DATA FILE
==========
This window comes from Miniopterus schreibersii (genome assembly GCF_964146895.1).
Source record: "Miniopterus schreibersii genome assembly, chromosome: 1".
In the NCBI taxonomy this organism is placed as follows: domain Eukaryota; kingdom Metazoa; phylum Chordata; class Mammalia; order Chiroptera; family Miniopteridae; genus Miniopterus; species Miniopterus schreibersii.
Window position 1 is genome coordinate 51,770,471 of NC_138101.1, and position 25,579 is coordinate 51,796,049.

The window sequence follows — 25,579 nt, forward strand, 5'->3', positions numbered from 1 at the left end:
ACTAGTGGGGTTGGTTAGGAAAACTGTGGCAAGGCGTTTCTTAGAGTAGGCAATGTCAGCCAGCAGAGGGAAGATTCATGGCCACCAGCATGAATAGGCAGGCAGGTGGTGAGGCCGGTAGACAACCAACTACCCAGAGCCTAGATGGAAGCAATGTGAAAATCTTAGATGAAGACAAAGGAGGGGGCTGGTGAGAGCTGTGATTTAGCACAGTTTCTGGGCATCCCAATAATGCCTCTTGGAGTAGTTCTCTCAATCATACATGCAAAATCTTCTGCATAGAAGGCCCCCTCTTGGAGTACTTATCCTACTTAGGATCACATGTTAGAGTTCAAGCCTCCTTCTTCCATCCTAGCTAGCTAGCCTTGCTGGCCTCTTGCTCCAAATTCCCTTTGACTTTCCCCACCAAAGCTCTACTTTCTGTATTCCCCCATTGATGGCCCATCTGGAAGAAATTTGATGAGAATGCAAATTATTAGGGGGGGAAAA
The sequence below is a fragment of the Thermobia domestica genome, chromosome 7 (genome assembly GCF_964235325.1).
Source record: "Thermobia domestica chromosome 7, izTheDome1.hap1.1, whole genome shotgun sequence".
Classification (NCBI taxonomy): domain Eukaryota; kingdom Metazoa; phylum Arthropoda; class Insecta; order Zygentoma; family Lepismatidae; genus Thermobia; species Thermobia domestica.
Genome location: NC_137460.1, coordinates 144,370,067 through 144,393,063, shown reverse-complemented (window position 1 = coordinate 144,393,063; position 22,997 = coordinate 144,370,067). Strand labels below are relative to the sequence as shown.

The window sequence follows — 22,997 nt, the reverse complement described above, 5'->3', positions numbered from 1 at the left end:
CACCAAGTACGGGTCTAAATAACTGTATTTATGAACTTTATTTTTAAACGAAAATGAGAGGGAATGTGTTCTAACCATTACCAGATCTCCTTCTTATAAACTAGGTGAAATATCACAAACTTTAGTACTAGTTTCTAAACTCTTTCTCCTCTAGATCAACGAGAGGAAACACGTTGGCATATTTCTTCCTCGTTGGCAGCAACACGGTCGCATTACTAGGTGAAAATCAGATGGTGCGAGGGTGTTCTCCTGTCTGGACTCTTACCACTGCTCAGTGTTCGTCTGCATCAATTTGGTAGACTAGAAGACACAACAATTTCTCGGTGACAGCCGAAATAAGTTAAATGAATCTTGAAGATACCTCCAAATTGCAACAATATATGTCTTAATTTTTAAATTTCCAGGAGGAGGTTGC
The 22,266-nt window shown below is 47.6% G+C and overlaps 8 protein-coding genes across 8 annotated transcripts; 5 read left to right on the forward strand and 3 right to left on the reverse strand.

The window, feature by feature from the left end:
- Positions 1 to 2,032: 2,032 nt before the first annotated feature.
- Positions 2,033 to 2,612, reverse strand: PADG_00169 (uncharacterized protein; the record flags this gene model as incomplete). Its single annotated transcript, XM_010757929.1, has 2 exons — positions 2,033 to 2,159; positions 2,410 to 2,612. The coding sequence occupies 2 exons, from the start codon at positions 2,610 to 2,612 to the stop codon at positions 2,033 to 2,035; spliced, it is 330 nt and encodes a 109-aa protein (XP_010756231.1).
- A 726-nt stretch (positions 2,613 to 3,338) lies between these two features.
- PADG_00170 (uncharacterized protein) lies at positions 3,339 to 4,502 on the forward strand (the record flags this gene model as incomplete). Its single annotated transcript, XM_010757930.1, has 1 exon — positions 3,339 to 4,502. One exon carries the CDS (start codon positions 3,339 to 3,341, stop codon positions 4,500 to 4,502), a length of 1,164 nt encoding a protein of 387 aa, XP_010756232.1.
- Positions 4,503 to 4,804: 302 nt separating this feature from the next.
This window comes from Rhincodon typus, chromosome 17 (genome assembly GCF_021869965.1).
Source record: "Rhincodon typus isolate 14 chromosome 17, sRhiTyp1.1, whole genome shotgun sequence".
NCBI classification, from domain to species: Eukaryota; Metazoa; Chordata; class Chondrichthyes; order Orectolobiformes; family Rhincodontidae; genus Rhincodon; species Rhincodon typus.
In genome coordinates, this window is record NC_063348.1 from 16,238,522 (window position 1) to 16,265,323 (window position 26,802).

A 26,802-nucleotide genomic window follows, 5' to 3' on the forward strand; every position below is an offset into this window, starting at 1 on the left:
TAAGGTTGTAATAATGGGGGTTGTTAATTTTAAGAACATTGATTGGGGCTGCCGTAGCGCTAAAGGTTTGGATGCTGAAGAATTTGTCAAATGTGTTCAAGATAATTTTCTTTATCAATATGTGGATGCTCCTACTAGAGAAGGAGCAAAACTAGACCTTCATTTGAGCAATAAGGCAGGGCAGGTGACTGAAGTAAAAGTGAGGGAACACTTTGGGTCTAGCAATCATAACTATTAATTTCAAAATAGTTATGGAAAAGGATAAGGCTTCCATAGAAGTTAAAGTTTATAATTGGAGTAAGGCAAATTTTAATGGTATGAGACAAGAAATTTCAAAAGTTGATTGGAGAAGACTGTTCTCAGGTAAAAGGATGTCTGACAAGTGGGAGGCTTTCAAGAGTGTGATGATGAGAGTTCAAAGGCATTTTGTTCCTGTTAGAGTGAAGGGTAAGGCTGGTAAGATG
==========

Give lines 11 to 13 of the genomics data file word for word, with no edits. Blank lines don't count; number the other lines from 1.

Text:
The window sequence follows — 22,997 nt, the reverse complement described above, 5'->3', positions numbered from 1 at the left end:
CACCAAGTACGGGTCTAAATAACTGTATTTATGAACTTTATTTTTAAACGAAAATGAGAGGGAATGTGTTCTAACCATTACCAGATCTCCTTCTTATAAACTAGGTGAAATATCACAAACTTTAGTACTAGTTTCTAAACTCTTTCTCCTCTAGATCAACGAGAGGAAACACGTTGGCATATTTCTTCCTCGTTGGCAGCAACACGGTCGCATTACTAGGTGAAAATCAGATGGTGCGAGGGTGTTCTCCTGTCTGGACTCTTACCACTGCTCAGTGTTCGTCTGCATCAATTTGGTAGACTAGAAGACACAACAATTTCTCGGTGACAGCCGAAATAAGTTAAATGAATCTTGAAGATACCTCCAAATTGCAACAATATATGTCTTAATTTTTAAATTTCCAGGAGGAGGTTGC
The 22,266-nt window shown below is 47.6% G+C and overlaps 8 protein-coding genes across 8 annotated transcripts; 5 read left to right on the forward strand and 3 right to left on the reverse strand.